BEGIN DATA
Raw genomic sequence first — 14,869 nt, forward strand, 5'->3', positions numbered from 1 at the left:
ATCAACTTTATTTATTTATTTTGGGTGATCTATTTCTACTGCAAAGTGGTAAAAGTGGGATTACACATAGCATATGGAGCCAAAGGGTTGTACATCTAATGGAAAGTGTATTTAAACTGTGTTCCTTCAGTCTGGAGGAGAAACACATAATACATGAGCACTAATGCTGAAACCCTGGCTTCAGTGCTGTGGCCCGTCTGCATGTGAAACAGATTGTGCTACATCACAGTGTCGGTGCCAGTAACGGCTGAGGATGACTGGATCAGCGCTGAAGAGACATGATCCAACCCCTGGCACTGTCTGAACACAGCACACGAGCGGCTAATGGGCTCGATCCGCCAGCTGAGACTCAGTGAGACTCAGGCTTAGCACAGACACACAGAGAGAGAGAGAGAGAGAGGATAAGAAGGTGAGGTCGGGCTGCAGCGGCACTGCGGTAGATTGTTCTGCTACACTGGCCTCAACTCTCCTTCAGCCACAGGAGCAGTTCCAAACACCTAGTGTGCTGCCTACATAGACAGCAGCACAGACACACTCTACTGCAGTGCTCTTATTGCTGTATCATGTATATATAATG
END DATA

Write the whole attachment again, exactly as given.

Raw genomic sequence first — 14,869 nt, forward strand, 5'->3', positions numbered from 1 at the left:
ATCAACTTTATTTATTTATTTTGGGTGATCTATTTCTACTGCAAAGTGGTAAAAGTGGGATTACACATAGCATATGGAGCCAAAGGGTTGTACATCTAATGGAAAGTGTATTTAAACTGTGTTCCTTCAGTCTGGAGGAGAAACACATAATACATGAGCACTAATGCTGAAACCCTGGCTTCAGTGCTGTGGCCCGTCTGCATGTGAAACAGATTGTGCTACATCACAGTGTCGGTGCCAGTAACGGCTGAGGATGACTGGATCAGCGCTGAAGAGACATGATCCAACCCCTGGCACTGTCTGAACACAGCACACGAGCGGCTAATGGGCTCGATCCGCCAGCTGAGACTCAGTGAGACTCAGGCTTAGCACAGACACACAGAGAGAGAGAGAGAGAGAGGATAAGAAGGTGAGGTCGGGCTGCAGCGGCACTGCGGTAGATTGTTCTGCTACACTGGCCTCAACTCTCCTTCAGCCACAGGAGCAGTTCCAAACACCTAGTGTGCTGCCTACATAGACAGCAGCACAGACACACTCTACTGCAGTGCTCTTATTGCTGTATCATGTATATATAATG